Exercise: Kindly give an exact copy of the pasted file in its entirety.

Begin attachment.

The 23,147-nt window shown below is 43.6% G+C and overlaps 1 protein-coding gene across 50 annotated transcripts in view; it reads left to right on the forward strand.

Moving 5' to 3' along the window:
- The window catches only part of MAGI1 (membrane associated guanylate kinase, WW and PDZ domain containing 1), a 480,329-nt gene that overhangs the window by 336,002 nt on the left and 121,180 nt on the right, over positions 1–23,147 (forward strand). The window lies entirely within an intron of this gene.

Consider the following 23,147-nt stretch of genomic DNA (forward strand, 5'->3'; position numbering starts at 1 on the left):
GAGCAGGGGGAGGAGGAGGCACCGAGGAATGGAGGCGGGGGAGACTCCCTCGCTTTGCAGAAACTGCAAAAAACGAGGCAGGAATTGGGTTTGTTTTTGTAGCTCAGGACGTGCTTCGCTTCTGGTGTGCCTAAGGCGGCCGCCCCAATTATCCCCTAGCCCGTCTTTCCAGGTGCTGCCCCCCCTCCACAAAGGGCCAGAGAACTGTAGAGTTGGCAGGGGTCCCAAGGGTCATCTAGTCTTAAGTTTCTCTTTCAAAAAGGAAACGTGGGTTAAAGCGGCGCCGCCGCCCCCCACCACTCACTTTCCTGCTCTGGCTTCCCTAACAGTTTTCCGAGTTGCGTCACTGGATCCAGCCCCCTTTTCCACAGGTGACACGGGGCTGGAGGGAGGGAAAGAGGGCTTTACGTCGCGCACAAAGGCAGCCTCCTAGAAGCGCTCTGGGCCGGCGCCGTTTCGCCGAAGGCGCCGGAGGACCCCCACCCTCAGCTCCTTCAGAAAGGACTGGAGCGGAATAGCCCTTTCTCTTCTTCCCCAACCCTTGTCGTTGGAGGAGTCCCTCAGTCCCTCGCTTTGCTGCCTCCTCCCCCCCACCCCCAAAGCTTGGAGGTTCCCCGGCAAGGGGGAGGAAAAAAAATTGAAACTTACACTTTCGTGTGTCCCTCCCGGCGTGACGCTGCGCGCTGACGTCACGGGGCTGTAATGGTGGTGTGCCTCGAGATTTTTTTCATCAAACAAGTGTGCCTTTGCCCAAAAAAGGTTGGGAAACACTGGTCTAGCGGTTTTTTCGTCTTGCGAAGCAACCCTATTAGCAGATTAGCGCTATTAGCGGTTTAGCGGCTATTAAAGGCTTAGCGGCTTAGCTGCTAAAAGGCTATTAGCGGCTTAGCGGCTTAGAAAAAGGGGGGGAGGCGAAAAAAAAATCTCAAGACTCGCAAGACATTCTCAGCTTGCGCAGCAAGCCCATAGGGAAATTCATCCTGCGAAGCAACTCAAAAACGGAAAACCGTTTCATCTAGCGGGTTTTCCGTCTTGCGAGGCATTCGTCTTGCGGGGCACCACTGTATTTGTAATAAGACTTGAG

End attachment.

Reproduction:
The 23,147-nt window shown below is 43.6% G+C and overlaps 1 protein-coding gene across 50 annotated transcripts in view; it reads left to right on the forward strand.

Moving 5' to 3' along the window:
- The window catches only part of MAGI1 (membrane associated guanylate kinase, WW and PDZ domain containing 1), a 480,329-nt gene that overhangs the window by 336,002 nt on the left and 121,180 nt on the right, over positions 1–23,147 (forward strand). The window lies entirely within an intron of this gene.

Consider the following 23,147-nt stretch of genomic DNA (forward strand, 5'->3'; position numbering starts at 1 on the left):
GAGCAGGGGGAGGAGGAGGCACCGAGGAATGGAGGCGGGGGAGACTCCCTCGCTTTGCAGAAACTGCAAAAAACGAGGCAGGAATTGGGTTTGTTTTTGTAGCTCAGGACGTGCTTCGCTTCTGGTGTGCCTAAGGCGGCCGCCCCAATTATCCCCTAGCCCGTCTTTCCAGGTGCTGCCCCCCCTCCACAAAGGGCCAGAGAACTGTAGAGTTGGCAGGGGTCCCAAGGGTCATCTAGTCTTAAGTTTCTCTTTCAAAAAGGAAACGTGGGTTAAAGCGGCGCCGCCGCCCCCCACCACTCACTTTCCTGCTCTGGCTTCCCTAACAGTTTTCCGAGTTGCGTCACTGGATCCAGCCCCCTTTTCCACAGGTGACACGGGGCTGGAGGGAGGGAAAGAGGGCTTTACGTCGCGCACAAAGGCAGCCTCCTAGAAGCGCTCTGGGCCGGCGCCGTTTCGCCGAAGGCGCCGGAGGACCCCCACCCTCAGCTCCTTCAGAAAGGACTGGAGCGGAATAGCCCTTTCTCTTCTTCCCCAACCCTTGTCGTTGGAGGAGTCCCTCAGTCCCTCGCTTTGCTGCCTCCTCCCCCCCACCCCCAAAGCTTGGAGGTTCCCCGGCAAGGGGGAGGAAAAAAAATTGAAACTTACACTTTCGTGTGTCCCTCCCGGCGTGACGCTGCGCGCTGACGTCACGGGGCTGTAATGGTGGTGTGCCTCGAGATTTTTTTCATCAAACAAGTGTGCCTTTGCCCAAAAAAGGTTGGGAAACACTGGTCTAGCGGTTTTTTCGTCTTGCGAAGCAACCCTATTAGCAGATTAGCGCTATTAGCGGTTTAGCGGCTATTAAAGGCTTAGCGGCTTAGCTGCTAAAAGGCTATTAGCGGCTTAGCGGCTTAGAAAAAGGGGGGGAGGCGAAAAAAAAATCTCAAGACTCGCAAGACATTCTCAGCTTGCGCAGCAAGCCCATAGGGAAATTCATCCTGCGAAGCAACTCAAAAACGGAAAACCGTTTCATCTAGCGGGTTTTCCGTCTTGCGAGGCATTCGTCTTGCGGGGCACCACTGTATTTGTAATAAGACTTGAG